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The GW Hatchet


The GW Hatchet

Serving the GW Community since 1904

The GW Hatchet

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Essay: Political science classes at GW isolate students in an ideological bubble

“Does anyone have any contrasting opinions?” is a phrase I have heard all too many times in a political science classroom as the professor scans the class for brave hands in the air. The existing raised hands, eager to add onto a previously constructed argument with a new point, immediately retreat to their resting positions. Instead, eyes dart around the room, surveying the desks for an unexpected “traitor.”

Alas, the room is quiet and the professor moves on. The faint clicking of keyboards resumes and the status quo remains unchanged. On occasion, the professor offers to “play devil’s advocate,” every political science student’s favorite game, and the class erupts with deep sighs and eyerolls. The conversation never goes far, as students regurgitate previously vocalized ideas, and the professor moves on, defeated.

While it’s important to surround yourself with like-minded individuals who share similar worldviews to your own, there is such a thing as too much congruent company. Every year, GW admits hundreds of students to its political science and international affairs programs, drawing young minds from all over the world. The programs promise to immerse students in a well-rounded and holistic education, meant to prepare young adults for careers in public service and government.

But although my classes provide me with substantial knowledge in political science and international affairs, I often feel that I am insulated in an ideological bubble. As I participate in classroom discussions, I rarely, if ever, find myself disagreeing with the general tone of what is being said by my classmates. That is not to say that I do not learn new things or gain a deeper understanding of material through these discussions, but as for broadening my understanding and being exposed to a range of different opinions, I find my classes leaving much to be desired.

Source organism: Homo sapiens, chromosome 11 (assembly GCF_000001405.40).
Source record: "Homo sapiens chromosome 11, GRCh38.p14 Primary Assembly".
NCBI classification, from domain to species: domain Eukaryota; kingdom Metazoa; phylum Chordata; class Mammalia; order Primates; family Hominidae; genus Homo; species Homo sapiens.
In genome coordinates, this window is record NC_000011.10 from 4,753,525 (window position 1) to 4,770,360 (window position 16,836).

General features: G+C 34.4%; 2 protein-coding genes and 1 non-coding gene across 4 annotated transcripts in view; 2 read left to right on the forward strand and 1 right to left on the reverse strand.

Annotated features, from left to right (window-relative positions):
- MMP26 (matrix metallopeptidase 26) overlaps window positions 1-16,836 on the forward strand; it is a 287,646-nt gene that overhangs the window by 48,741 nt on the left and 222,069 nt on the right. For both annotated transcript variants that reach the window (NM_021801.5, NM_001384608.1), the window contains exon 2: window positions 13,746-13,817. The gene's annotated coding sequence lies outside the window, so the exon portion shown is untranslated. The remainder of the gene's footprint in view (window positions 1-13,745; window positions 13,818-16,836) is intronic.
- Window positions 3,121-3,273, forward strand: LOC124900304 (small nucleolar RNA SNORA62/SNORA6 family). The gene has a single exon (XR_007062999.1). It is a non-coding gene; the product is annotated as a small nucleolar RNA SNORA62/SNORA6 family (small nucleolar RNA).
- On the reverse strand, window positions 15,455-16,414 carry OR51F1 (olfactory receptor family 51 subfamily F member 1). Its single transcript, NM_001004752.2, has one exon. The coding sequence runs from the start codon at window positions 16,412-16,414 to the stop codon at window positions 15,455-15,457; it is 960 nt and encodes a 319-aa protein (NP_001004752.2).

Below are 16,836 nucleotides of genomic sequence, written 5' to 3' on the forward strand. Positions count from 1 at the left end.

While I sit and listen to my classmates articulate their opinions and comfortably share my own, I feel a sense of validation and safety emanating from within the room. I’ll admit, I enjoy watching my classmates nod in agreement. I like hearing my own thoughts reverberated around the room. I even take pleasure in looking over and seeing The New York Times open on my classmate’s laptop to a piece I read earlier that day. I feel content knowing that my view is at least outwardly shared by the rest of the class.

But is this ecochamber-like environment effectively preparing me for a career in government and public policy? When I zoom out from my desk in a dimly lit classroom in the basement of the Elliott School, it is clear that I operate in a very niche environment. The entirety of the country – let alone the world – is not listening to “Morning Edition” from NPR on their walk to class and tuning into CNN to catch the news in the afternoon. In fact, this is one of the luxuries of our democracy.

In just two and a half short years, the safety blanket that has coddled me will be ripped off, and I will be left exposed in a landscape very different from the one in which I have resided for quite some time. I will be flung into the real world, engaging with people who will inevitably look at the world through a rather different lens than I do. When I peer into this future, having little experience communicating with people whose ideologies differ from my own does not seem quite as comforting anymore. It seems daunting, and it should.

Of course, feeling safe and understood is important to one’s development. Students should feel some level of comfort – and certainly physical safety – on their college campus. But the importance of discomfort should not be understated. My bachelor’s of art degree in political science will mean nothing if I cannot communicate with and civilly address people who have differing opinions from my own. Being able to articulate contested ideas and engage in meaningful discourse is paramount to just about any position in politics.

These four years in college are meant to sharpen students’ abilities to form opinions and substantiate them respectfully and effectively. I should be learning how to respond to ideas that challenge my own and build a framework for finding common ground and pushing forward – but this is not the case.

Now, more than ever, we are seeing the detrimental effects of division in our country. While college campuses are by no means the root of this problem, they do highlight an effect of it. We will never be able to bridge the divide if we are not exposed to opinions that challenge our own and acquire tools for thoughtful debate.

Sometimes discomfort is the greatest learning experience of all – but it is one that I am not getting in my political science classes at GW.

Katarina Engst, a sophomore majoring in political science, is an opinions writer.

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